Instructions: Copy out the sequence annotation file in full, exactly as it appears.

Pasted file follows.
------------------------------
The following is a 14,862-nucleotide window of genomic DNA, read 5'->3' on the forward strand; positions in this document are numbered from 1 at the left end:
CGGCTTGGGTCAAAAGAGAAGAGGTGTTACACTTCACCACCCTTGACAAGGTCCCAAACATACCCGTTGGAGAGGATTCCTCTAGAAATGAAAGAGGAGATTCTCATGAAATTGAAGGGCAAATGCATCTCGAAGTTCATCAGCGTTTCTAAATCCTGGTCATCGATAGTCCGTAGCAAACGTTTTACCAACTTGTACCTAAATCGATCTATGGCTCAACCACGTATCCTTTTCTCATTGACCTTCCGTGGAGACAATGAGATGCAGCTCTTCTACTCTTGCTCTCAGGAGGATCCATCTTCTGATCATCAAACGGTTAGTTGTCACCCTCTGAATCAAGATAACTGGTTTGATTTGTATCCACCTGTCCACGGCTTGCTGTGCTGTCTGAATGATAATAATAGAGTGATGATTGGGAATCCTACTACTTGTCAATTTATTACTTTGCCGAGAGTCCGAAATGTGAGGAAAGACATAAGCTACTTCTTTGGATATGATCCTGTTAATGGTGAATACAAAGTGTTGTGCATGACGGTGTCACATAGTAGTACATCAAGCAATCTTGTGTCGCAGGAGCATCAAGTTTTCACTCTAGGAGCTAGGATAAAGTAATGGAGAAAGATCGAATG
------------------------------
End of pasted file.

The following is a 14,862-nucleotide window of genomic DNA, read 5'->3' on the forward strand; positions in this document are numbered from 1 at the left end:
CGGCTTGGGTCAAAAGAGAAGAGGTGTTACACTTCACCACCCTTGACAAGGTCCCAAACATACCCGTTGGAGAGGATTCCTCTAGAAATGAAAGAGGAGATTCTCATGAAATTGAAGGGCAAATGCATCTCGAAGTTCATCAGCGTTTCTAAATCCTGGTCATCGATAGTCCGTAGCAAACGTTTTACCAACTTGTACCTAAATCGATCTATGGCTCAACCACGTATCCTTTTCTCATTGACCTTCCGTGGAGACAATGAGATGCAGCTCTTCTACTCTTGCTCTCAGGAGGATCCATCTTCTGATCATCAAACGGTTAGTTGTCACCCTCTGAATCAAGATAACTGGTTTGATTTGTATCCACCTGTCCACGGCTTGCTGTGCTGTCTGAATGATAATAATAGAGTGATGATTGGGAATCCTACTACTTGTCAATTTATTACTTTGCCGAGAGTCCGAAATGTGAGGAAAGACATAAGCTACTTCTTTGGATATGATCCTGTTAATGGTGAATACAAAGTGTTGTGCATGACGGTGTCACATAGTAGTACATCAAGCAATCTTGTGTCGCAGGAGCATCAAGTTTTCACTCTAGGAGCTAGGATAAAGTAATGGAGAAAGATCGAATG